The class structure of any racing championship is built to promote close and fair racing against cars of similar specifications and speeds without forcing competitors into purchasing the latest specification chassis or engine, as the end result is too often "he who has the biggest chequebook wins".    The rules allow competitors to develop cars within limits; that being an aspect of Monoposto that has been part of its ethos since inception, and still allows drivers to race something they have designed and built themselves.   Occasionally classes are created to encourage cars that have for various external factors find themselves homeless, a place to race.    The Monoposto Board and Technical Committee monitors entries, looks at trends and the performance of cars, and adjusts the regulations and class structure accordingly.    The board recognises that despite their best intentions, some classes have not taken off, resulting in some classes being removed.  To the best of anyone's knowledge, no car that previously was eligible, has ever been turned away following class changes.

Further Notes:

[1] 2000 Formula was run as a separate class in 2009, but this was merged with Mono2000 for 2010 due to lack of support.

[2] In 2007, all Mono 2000 cars which were eligible for the forthcoming 2000 Classic Class competed for the Classic Cup, it became a separate class the following season (2008).

[3] Mono ZTEC was a class for Formula Ford Zetecs to be run in standard FF Zetec guise. Tyres were free, but everything else was as per standard FFZ regs. It was split from Mono1800 for 2013, but only attracted one new car, all other competitors were already racing within Mono1800, therefore the classes were re-amalgamated for 2014.

[4] The Tiedeman Trophy was run as a series in 2013, and will run as an end of season mini-championship from 2014. The 2013 trophy was awarded to Jim Blockley as he took class win and fastest lap in all four races, but won the trophy on the tie breaker of being a member of the largest average class. Chris Dittmann and Jason Timms also matched Jim's results but their classes had, on average, fewer competitors.

[5] Mono DTEC was introduced in 2014 as a separate class for cars complying with Formula Ford Duratec regulations.  The Duratec era of professional Formula Ford was over as they had adopted the Ecoboost engine. Tyres were free, but everything else was as per Formula Ford Duratec regulations.   Poor uptake meant it was merged into Mono1800 for 2016.  The cars are still run as 'spec' cars but within the Mono1800 regulations.

[6] FR2000 was launched in 2017 - a class for the Tatuus built Formula Renault car used in the UK for many years, best known for the semi-professional Formula Renault BARC championship and the Formula Renault Championship supporting the BTCC, which saw Kimi Räikkönen, Lewis Hamilton, Paul di Resta and Heikki Kovalainen compete on their way to Formula 1.  Tatuus claim they have sold 850 cars around the world, so it was hoped it could be a strong addition to the grid...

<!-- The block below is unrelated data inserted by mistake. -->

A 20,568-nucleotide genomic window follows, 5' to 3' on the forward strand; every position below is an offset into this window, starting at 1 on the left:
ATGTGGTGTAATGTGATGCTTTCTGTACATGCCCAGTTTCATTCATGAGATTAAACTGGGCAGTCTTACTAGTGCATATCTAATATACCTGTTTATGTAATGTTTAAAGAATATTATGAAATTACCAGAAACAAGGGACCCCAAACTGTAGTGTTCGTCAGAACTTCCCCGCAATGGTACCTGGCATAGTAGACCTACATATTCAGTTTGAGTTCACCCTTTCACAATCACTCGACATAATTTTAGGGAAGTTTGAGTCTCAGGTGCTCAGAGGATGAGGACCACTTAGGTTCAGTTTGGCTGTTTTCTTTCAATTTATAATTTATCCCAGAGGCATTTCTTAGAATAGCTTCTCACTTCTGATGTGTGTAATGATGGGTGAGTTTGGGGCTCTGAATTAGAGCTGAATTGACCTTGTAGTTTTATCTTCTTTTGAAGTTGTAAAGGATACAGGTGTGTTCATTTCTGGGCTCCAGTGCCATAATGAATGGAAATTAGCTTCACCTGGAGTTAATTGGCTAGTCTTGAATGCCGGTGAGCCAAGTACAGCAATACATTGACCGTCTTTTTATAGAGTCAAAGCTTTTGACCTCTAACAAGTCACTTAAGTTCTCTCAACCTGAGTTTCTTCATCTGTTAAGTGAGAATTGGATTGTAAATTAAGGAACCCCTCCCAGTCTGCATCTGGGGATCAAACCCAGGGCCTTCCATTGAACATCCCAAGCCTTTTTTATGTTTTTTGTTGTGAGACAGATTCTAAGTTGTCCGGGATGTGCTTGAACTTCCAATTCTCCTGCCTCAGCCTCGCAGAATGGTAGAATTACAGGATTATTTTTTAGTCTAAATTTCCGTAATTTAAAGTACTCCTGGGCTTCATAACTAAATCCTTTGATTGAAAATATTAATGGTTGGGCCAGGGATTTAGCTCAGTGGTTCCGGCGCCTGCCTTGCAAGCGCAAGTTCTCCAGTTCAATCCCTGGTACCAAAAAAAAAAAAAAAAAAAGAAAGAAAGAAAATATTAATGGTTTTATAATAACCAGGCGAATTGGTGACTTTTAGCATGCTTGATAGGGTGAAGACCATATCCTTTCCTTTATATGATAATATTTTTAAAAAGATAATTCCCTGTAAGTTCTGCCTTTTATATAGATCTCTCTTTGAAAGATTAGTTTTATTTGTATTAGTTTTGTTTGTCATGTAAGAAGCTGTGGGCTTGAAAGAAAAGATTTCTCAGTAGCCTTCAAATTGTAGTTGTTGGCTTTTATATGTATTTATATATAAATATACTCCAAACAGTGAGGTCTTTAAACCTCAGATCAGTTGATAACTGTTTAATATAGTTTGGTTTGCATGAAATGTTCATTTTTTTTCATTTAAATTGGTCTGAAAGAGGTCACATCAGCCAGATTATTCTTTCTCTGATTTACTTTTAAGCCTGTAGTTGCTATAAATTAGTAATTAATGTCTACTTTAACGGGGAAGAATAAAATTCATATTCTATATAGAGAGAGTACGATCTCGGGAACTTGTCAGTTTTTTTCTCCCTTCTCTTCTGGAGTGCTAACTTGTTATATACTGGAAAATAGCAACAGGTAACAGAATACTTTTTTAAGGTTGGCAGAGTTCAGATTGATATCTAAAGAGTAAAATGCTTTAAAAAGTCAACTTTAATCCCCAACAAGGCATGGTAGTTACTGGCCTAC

[7] ...but sadly, despite assurances from owners/teams, the uptake was low, and so the FR2000 class was merged into the F3 class for 2019 season.    FR2000 cars are still welcome to race.

[8] Carl Jeanes raced under the pseudonym The Streaker after winning a £ 50 bet that he wouldn't run naked through the paddock at Thruxton in March 1974.  A photograph of this was published in the 30 years of Thruxton book, and was in Autosport magazine as well.

[9] Mono600 was a sub-class for 600cc Formula Honda Jedis.

* 2009 saw several new classes introduced. Mono1000 and 1400 was introduced, replacing 1200 Standard and Free and allowed the Suzuki Hayabusa engine to be used.    The classes were eventually merged to form MotoMono.

**2016 saw a number of other adjustments to the class structure.     The 2000cc cars, formerly split over two classes were split into 3.   Mono F3, Mono2000 and Mono2000 Classic.   Mono F3 was effectively a rebranding of Mono2000, which allowed the Mono2000 name to be used for a new class to house the rapid F4 / US FF2000 cars that had recently dominated 2000 Classic, but some of the older F3 cars that were too new to fall into Classic, but were no longer competitive against the latest F3 cars.

MotoMono was split into two following the domination of bike engined Dallara F3 cars.  Moto1400 was for carbon tubbed cars of up to 1400cc capacity and any space framed cars that wanted to run larger capacity bike engines.   Moto1000 was for spaceframed cars such as the popular Jedi or Speads family cars up to 1000cc capacity.  Carbon tubs is not permitted in Moto1000, although the use of carbon in non structural body panels is permitted.